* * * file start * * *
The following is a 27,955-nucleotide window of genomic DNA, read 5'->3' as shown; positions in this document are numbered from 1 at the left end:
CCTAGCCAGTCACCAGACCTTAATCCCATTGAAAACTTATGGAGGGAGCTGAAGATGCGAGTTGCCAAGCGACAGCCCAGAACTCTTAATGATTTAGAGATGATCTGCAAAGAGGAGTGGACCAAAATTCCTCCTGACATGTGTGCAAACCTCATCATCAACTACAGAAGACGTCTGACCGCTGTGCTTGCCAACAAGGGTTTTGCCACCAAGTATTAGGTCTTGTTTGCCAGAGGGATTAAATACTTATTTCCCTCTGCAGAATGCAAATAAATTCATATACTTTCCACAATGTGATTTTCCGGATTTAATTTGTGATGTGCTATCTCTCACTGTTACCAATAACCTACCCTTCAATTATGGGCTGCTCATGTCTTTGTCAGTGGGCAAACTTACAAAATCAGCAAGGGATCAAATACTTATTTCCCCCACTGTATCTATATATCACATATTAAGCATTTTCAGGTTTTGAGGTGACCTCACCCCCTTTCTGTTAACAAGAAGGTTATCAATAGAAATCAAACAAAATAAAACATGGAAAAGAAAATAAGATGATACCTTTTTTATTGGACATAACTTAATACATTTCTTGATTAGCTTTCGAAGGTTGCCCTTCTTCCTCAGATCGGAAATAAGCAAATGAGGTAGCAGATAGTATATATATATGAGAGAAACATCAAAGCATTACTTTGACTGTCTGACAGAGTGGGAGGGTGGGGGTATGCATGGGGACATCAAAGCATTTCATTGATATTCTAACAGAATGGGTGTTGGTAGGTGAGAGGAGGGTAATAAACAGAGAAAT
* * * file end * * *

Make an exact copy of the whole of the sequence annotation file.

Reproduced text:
The following is a 27,955-nucleotide window of genomic DNA, read 5'->3' as shown; positions in this document are numbered from 1 at the left end:
CCTAGCCAGTCACCAGACCTTAATCCCATTGAAAACTTATGGAGGGAGCTGAAGATGCGAGTTGCCAAGCGACAGCCCAGAACTCTTAATGATTTAGAGATGATCTGCAAAGAGGAGTGGACCAAAATTCCTCCTGACATGTGTGCAAACCTCATCATCAACTACAGAAGACGTCTGACCGCTGTGCTTGCCAACAAGGGTTTTGCCACCAAGTATTAGGTCTTGTTTGCCAGAGGGATTAAATACTTATTTCCCTCTGCAGAATGCAAATAAATTCATATACTTTCCACAATGTGATTTTCCGGATTTAATTTGTGATGTGCTATCTCTCACTGTTACCAATAACCTACCCTTCAATTATGGGCTGCTCATGTCTTTGTCAGTGGGCAAACTTACAAAATCAGCAAGGGATCAAATACTTATTTCCCCCACTGTATCTATATATCACATATTAAGCATTTTCAGGTTTTGAGGTGACCTCACCCCCTTTCTGTTAACAAGAAGGTTATCAATAGAAATCAAACAAAATAAAACATGGAAAAGAAAATAAGATGATACCTTTTTTATTGGACATAACTTAATACATTTCTTGATTAGCTTTCGAAGGTTGCCCTTCTTCCTCAGATCGGAAATAAGCAAATGAGGTAGCAGATAGTATATATATATGAGAGAAACATCAAAGCATTACTTTGACTGTCTGACAGAGTGGGAGGGTGGGGGTATGCATGGGGACATCAAAGCATTTCATTGATATTCTAACAGAATGGGTGTTGGTAGGTGAGAGGAGGGTAATAAACAGAGAAAT